A CD of familiar tunes re-worked for digital pianos, taking advantage of features of that instrument.
Like a modern-day Nancarrow, Gordon Green takes advantage of technology, in this case, computer-generated MIDI sequences, to create torrents of piano sound that ten human fingers alone could not produce. Because Gordon's keyboard, a Yamaha Clavinova, is so realistic-sounding, and because Green is so tasteful in his handling of the material, the effect of this music is uncanny. There are giddy moments when the listener is bombarded with relentless waves of notes, but there
are many passages when the effect is quite subtle. Remember the monster piano concerts a few years ago, featuring Gottschalk arrangements of potboilers for a dozen or so pianists? Green achieves a similar dense texture, but even if the recording engineers for the Gottschalk project were able to capture a less muddy sound (what a Herculean task they had!), I doubt the result would have been quite so elegant as what Green produces.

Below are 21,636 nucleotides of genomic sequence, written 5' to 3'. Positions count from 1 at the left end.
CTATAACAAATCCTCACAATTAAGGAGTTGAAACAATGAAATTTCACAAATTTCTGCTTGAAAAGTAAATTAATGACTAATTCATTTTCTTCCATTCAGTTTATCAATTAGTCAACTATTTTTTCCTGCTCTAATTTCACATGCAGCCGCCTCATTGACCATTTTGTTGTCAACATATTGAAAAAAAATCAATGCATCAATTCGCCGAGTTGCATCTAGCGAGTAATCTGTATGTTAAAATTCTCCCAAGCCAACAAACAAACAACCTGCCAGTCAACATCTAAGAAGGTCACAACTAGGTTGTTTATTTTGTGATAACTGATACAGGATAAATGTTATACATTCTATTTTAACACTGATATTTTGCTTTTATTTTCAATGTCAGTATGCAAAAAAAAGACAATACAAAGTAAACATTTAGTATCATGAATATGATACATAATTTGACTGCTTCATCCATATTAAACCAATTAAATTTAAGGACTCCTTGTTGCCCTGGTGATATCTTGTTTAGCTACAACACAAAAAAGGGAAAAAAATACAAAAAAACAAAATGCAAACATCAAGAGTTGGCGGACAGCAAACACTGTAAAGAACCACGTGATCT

It helps immensely that Green is a skillful, even inspired composer. The major work on this program is the Variations on America the Beautiful, a twenty-minute lava flow of notes. Green constructed the set from thirty improvisations that he formed into seven variations. The dense harmonies and countermelodies sound much like Leopold Godowsky's super-virtuoso transcriptions of the Chopin Etudes. The Sousa Marches are especially a hoot. Green is not afraid to pepper these hackneyed tunes with dissonance, in the manner of Ives.
This CD is more than just a novelty item. Green has managed an impressive marriage of technology and art that can serve as a model for other explorers of the digital piano.
Peter Burwasser, Fanfare Magazine